Daily Management Review

5 Things About the Outgoing Year


It’s hard not to be emotional giving a cursory review to the outgoing year. 2015 proved to be one of the most dramatic in the recent history of humankind. Let's try to highlight some of the most interesting events on the eve of the coming year.

Oil: why is it cheaper?

During the past year, the price of a barrel has been remaining low, and obviously ended up with a minus result - from $ 56 to $ 37 per Brent’s varieties. There are several reasons for this. First, trying to keep its world market share and resist American shale oil competitors, Saudi Arabia (the largest exporter) unleashed a price war. The second is that same policies, that complicate relationships within OPEC, resulted in the refusal of Exporting Countries to cut production quotas. This led to excess supply in the market. Third: lifting of sanctions with Iran. It opens access to world exports, which means that the oil market will be even greater. Fourth: the demand is being reduced after the global economy weakened by China's problems. All of this is happening when oil reserves are growing. Finally, investors who carve capitals out of hydrocarbons (oil futures) push down oil prices. All these factors returned oil prices to the level of 2004, while investment in oil production in 2015, according to estimates by the International Energy Agency, decreased critically.

ISIL: how do we prevent the caliphate?

Islamic State is the Islamist group which seized part of the territory of Iraq and Syria, and proclaim the caliphate there (its influence extends to a number of other countries - especially Egypt and Libya). In 2015, the group became one of the world main threats. The terrorist attacks in Paris and the explosion of the Russian airliner over Egypt, claimed to be done by ISIL are giving a pretty clear vision of the terrorists’ doings. Formally, the Western coalition, the Islamic countries, and Russia confront terrorists. However, interests of the parties involved in the conflict are too different to be effective joint action. So far, the terrorists have successfully turned the discord in the coalition in their own favor. However, even Islamic State is finally defeated, in Syria alone there are more than a dozen groups with tens of thousands of followers, ready to take the group’s place.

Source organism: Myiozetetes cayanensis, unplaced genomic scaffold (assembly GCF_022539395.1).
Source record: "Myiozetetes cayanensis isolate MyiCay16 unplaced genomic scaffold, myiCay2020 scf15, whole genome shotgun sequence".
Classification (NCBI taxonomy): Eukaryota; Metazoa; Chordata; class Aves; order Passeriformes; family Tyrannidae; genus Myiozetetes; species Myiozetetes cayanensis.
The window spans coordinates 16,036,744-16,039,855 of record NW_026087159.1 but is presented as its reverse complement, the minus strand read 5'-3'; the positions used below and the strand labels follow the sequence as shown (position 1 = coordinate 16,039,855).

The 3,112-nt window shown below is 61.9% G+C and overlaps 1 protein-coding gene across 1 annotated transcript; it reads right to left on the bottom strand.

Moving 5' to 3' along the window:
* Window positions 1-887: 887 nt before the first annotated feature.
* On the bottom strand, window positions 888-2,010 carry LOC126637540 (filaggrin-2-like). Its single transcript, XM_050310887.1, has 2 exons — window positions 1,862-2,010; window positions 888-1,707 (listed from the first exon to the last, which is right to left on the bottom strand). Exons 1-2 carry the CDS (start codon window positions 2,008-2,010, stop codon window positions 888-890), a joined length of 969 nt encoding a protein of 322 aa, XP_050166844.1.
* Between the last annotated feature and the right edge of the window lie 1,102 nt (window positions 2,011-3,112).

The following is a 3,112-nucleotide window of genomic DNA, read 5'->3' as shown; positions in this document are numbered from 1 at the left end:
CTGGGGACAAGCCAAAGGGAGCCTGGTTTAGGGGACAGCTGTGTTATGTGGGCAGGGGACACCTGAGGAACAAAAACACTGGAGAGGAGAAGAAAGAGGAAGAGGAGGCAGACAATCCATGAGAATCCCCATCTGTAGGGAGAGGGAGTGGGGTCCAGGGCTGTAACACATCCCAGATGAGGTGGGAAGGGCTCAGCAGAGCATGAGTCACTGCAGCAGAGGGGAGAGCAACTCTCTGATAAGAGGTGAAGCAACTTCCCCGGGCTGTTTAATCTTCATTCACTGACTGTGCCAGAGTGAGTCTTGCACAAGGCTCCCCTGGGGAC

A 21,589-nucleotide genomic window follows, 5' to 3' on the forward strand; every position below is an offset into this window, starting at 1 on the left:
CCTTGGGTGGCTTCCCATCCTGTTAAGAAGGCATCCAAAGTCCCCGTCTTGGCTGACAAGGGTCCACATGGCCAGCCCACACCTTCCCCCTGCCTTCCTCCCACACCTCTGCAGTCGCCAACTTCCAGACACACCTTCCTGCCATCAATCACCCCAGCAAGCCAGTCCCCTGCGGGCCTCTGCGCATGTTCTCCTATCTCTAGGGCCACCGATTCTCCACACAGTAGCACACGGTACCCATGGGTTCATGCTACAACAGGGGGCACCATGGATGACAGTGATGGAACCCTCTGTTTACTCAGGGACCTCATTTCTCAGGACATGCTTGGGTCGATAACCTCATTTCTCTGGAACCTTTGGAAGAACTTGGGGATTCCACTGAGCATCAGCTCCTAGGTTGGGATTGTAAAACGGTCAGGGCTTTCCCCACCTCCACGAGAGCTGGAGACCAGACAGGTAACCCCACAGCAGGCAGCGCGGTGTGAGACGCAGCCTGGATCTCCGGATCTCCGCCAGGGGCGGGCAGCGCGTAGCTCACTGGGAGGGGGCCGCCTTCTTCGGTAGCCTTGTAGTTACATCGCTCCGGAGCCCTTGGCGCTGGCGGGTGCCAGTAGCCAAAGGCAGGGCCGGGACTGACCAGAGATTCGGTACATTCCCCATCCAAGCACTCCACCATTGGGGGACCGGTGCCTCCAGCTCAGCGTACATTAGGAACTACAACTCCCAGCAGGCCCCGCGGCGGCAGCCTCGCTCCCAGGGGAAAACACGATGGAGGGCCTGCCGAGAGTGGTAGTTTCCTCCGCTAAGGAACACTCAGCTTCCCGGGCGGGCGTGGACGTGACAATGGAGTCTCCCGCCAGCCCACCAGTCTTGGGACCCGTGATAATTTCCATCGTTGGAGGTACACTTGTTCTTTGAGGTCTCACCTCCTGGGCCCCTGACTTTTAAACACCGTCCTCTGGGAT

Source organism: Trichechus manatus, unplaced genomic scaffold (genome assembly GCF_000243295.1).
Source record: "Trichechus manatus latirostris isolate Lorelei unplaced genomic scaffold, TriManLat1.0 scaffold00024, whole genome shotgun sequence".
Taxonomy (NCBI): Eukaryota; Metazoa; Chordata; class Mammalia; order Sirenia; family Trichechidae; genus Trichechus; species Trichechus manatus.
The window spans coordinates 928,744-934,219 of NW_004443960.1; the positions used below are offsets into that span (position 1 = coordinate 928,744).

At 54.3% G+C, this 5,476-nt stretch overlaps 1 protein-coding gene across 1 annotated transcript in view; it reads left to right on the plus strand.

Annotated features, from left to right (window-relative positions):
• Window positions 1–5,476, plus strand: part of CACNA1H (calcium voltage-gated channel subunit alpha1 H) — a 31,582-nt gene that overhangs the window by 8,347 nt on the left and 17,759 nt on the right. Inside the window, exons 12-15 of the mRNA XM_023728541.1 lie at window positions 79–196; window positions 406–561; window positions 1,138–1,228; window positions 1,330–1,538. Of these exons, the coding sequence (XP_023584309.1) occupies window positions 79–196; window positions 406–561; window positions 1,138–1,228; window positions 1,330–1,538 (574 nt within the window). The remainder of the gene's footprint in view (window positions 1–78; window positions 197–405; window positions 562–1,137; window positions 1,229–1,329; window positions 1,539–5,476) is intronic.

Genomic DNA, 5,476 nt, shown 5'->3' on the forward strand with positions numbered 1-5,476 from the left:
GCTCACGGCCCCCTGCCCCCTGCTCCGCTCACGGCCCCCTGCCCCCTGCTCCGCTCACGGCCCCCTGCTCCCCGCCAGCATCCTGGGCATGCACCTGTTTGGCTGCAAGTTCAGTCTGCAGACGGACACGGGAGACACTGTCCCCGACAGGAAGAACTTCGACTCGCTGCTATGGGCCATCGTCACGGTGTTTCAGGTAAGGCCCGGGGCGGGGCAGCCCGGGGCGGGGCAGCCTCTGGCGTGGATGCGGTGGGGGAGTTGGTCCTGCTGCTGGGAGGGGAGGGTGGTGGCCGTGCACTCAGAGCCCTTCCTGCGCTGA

Renminbi. Why did it weaken?

This summer, the PBOC has made a major devaluation of the currency over the past 20 years, reducing the exchange rate by 1.9%, to 6.2 yuan per dollar. The long-term growth of the world's largest economy (by share of world GDP at PPP) has slowed sharply, affected by fall in exports and investment in fixed assets. In addition, behavior of the Chinese stock exchanges was becoming increasingly reminiscent of a classic bubble, and this year it burst, creating panic in the markets. The currency weakening process continued in December. The last time of the Chinese currency so cheap was four years ago. It didn’t bring a noticeable revival of exports: the GDP growth is planned 7.2% by the authorities of the PRC. Meanwhile, the World Bank estimates it at 6.9% and the OECD - 6.7%, the lowest level since 1990. However, the past year has brought good news to renminbi, too. IMF has included it in the basket of reserve currencies (the decision will come into force on 1 October 2016). In addition, renminbi came in fourth place among the most popular currencies for international payments, ahead of the Japanese yen.

Climate: what will prevent it from changing?

Last year was the warmest in the history of meteorological observations. Climate change aggravated the damage caused by drought, floods and other natural disasters. So this year it was decided to direct more effort and money to combat global warming. In December, the UN World Conference on Climate in Paris has signed the final agreement. It aims to reduce greenhouse gas emissions to the extent, which would lead to an increase in mean global temperature by no more than two degrees by 2100 - that is 80 years after 2020, when the Paris Agreement enters into force, replacing Kyoto Protocol adopted in 1997 and generally recognized as the failed.

Refugees: do they change Europe?  

The war in Syria has caused the migration crisis in Europe. The number of applications for asylum in the EU has increased by 150% over the year. 138 000 Syrians, 57 thousand Afghans and 44 thousands of Iraqis are trying to get to Germany, Hungary, Sweden, Italy and Austria. By the end of the year, the flow only intensified. United Nations High Commissioner for Refugees estimated that in the period from November 2015 to February 2016, an average of five thousand people a day will be arriving in Europe only from Turkey. Number of refugees by the end of next year could rise from the current 700 thousand to 3 million or more, the European Commission predicts. All this is a great test of strength for the European humanism and solidarity. Sweden has said it would not provide shelter to all who count on the country. Hungarian authorities see the Syrians and Afghans as "criminals, aggressors and terrorists", which causes condemnation in Brussels. So far, the greatest sympathy for the refugees was shown in Germany, but the tension is growing there, too.